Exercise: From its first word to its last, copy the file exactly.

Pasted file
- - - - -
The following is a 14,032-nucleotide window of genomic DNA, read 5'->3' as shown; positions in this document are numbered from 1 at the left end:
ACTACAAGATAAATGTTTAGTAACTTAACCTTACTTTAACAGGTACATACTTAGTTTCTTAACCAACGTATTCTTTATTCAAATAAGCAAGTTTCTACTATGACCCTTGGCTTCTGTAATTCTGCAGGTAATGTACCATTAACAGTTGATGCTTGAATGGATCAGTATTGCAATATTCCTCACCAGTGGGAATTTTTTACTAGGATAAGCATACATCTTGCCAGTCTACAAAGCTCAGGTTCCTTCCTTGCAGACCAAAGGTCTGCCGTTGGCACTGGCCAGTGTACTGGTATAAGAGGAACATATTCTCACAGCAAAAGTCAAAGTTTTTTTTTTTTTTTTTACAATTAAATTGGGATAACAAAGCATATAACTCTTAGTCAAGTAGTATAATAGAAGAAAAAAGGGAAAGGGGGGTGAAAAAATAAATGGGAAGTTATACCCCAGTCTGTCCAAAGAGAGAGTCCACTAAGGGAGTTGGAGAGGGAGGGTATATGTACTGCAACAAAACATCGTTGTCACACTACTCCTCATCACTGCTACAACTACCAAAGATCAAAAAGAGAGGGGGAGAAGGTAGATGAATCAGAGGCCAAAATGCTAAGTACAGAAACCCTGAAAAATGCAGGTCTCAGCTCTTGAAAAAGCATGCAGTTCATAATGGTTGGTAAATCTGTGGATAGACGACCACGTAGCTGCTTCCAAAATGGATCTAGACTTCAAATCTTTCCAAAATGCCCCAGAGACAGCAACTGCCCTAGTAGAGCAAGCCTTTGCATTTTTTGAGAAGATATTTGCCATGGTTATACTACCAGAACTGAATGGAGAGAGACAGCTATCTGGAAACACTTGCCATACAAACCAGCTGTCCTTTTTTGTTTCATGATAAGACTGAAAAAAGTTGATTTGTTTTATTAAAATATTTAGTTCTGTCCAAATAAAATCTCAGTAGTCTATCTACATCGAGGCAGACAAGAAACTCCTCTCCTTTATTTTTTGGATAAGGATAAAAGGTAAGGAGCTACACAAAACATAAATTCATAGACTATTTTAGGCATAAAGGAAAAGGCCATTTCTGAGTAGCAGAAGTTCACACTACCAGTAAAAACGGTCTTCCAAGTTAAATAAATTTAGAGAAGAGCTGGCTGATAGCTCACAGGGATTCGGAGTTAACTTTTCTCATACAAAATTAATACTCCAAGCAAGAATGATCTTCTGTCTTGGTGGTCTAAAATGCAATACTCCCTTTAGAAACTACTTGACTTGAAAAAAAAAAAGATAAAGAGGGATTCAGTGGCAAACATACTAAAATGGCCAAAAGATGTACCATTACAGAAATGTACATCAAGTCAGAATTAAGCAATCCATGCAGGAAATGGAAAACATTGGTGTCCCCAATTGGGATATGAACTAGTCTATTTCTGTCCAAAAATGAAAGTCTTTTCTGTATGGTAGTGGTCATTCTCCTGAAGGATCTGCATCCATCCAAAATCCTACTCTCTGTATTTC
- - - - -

The following is a 14,032-nucleotide window of genomic DNA, read 5'->3' as shown; positions in this document are numbered from 1 at the left end:
ACTACAAGATAAATGTTTAGTAACTTAACCTTACTTTAACAGGTACATACTTAGTTTCTTAACCAACGTATTCTTTATTCAAATAAGCAAGTTTCTACTATGACCCTTGGCTTCTGTAATTCTGCAGGTAATGTACCATTAACAGTTGATGCTTGAATGGATCAGTATTGCAATATTCCTCACCAGTGGGAATTTTTTACTAGGATAAGCATACATCTTGCCAGTCTACAAAGCTCAGGTTCCTTCCTTGCAGACCAAAGGTCTGCCGTTGGCACTGGCCAGTGTACTGGTATAAGAGGAACATATTCTCACAGCAAAAGTCAAAGTTTTTTTTTTTTTTTTTACAATTAAATTGGGATAACAAAGCATATAACTCTTAGTCAAGTAGTATAATAGAAGAAAAAAGGGAAAGGGGGGTGAAAAAATAAATGGGAAGTTATACCCCAGTCTGTCCAAAGAGAGAGTCCACTAAGGGAGTTGGAGAGGGAGGGTATATGTACTGCAACAAAACATCGTTGTCACACTACTCCTCATCACTGCTACAACTACCAAAGATCAAAAAGAGAGGGGGAGAAGGTAGATGAATCAGAGGCCAAAATGCTAAGTACAGAAACCCTGAAAAATGCAGGTCTCAGCTCTTGAAAAAGCATGCAGTTCATAATGGTTGGTAAATCTGTGGATAGACGACCACGTAGCTGCTTCCAAAATGGATCTAGACTTCAAATCTTTCCAAAATGCCCCAGAGACAGCAACTGCCCTAGTAGAGCAAGCCTTTGCATTTTTTGAGAAGATATTTGCCATGGTTATACTACCAGAACTGAATGGAGAGAGACAGCTATCTGGAAACACTTGCCATACAAACCAGCTGTCCTTTTTTGTTTCATGATAAGACTGAAAAAAGTTGATTTGTTTTATTAAAATATTTAGTTCTGTCCAAATAAAATCTCAGTAGTCTATCTACATCGAGGCAGACAAGAAACTCCTCTCCTTTATTTTTTGGATAAGGATAAAAGGTAAGGAGCTACACAAAACATAAATTCATAGACTATTTTAGGCATAAAGGAAAAGGCCATTTCTGAGTAGCAGAAGTTCACACTACCAGTAAAAACGGTCTTCCAAGTTAAATAAATTTAGAGAAGAGCTGGCTGATAGCTCACAGGGATTCGGAGTTAACTTTTCTCATACAAAATTAATACTCCAAGCAAGAATGATCTTCTGTCTTGGTGGTCTAAAATGCAATACTCCCTTTAGAAACTACTTGACTTGAAAAAAAAAAAGATAAAGAGGGATTCAGTGGCAAACATACTAAAATGGCCAAAAGATGTACCATTACAGAAATGTACATCAAGTCAGAATTAAGCAATCCATGCAGGAAATGGAAAACATTGGTGTCCCCAATTGGGATATGAACTAGTCTATTTCTGTCCAAAAATGAAAGTCTTTTCTGTATGGTAGTGGTCATTCTCCTGAAGGATCTGCATCCATCCAAAATCCTACTCTCTGTATTTC